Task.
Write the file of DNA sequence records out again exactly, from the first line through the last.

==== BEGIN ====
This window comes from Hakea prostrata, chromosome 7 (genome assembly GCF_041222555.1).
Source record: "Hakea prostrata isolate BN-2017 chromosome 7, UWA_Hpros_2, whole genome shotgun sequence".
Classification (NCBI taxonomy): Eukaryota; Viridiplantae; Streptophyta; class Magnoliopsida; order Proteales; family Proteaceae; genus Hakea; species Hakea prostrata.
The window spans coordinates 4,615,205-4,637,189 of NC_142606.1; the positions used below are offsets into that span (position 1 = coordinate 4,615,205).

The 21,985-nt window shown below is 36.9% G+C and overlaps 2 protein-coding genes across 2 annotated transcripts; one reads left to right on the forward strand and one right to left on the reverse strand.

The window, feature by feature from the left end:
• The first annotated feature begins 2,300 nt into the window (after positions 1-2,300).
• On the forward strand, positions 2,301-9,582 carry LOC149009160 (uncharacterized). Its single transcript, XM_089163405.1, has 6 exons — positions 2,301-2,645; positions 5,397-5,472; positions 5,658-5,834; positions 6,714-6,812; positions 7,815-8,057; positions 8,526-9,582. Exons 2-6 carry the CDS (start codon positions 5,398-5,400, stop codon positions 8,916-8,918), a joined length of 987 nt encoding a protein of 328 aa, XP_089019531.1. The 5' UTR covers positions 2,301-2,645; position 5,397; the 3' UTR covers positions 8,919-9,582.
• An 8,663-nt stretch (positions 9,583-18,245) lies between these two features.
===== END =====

This window comes from Hakea prostrata, chromosome 7 (genome assembly GCF_041222555.1).
Source record: "Hakea prostrata isolate BN-2017 chromosome 7, UWA_Hpros_2, whole genome shotgun sequence".
Classification (NCBI taxonomy): Eukaryota; Viridiplantae; Streptophyta; class Magnoliopsida; order Proteales; family Proteaceae; genus Hakea; species Hakea prostrata.
The window spans coordinates 4,615,205-4,637,189 of NC_142606.1; the positions used below are offsets into that span (position 1 = coordinate 4,615,205).

The 21,985-nt window shown below is 36.9% G+C and overlaps 2 protein-coding genes across 2 annotated transcripts; one reads left to right on the forward strand and one right to left on the reverse strand.

The window, feature by feature from the left end:
• The first annotated feature begins 2,300 nt into the window (after positions 1-2,300).
• On the forward strand, positions 2,301-9,582 carry LOC149009160 (uncharacterized). Its single transcript, XM_089163405.1, has 6 exons — positions 2,301-2,645; positions 5,397-5,472; positions 5,658-5,834; positions 6,714-6,812; positions 7,815-8,057; positions 8,526-9,582. Exons 2-6 carry the CDS (start codon positions 5,398-5,400, stop codon positions 8,916-8,918), a joined length of 987 nt encoding a protein of 328 aa, XP_089019531.1. The 5' UTR covers positions 2,301-2,645; position 5,397; the 3' UTR covers positions 8,919-9,582.
• An 8,663-nt stretch (positions 9,583-18,245) lies between these two features.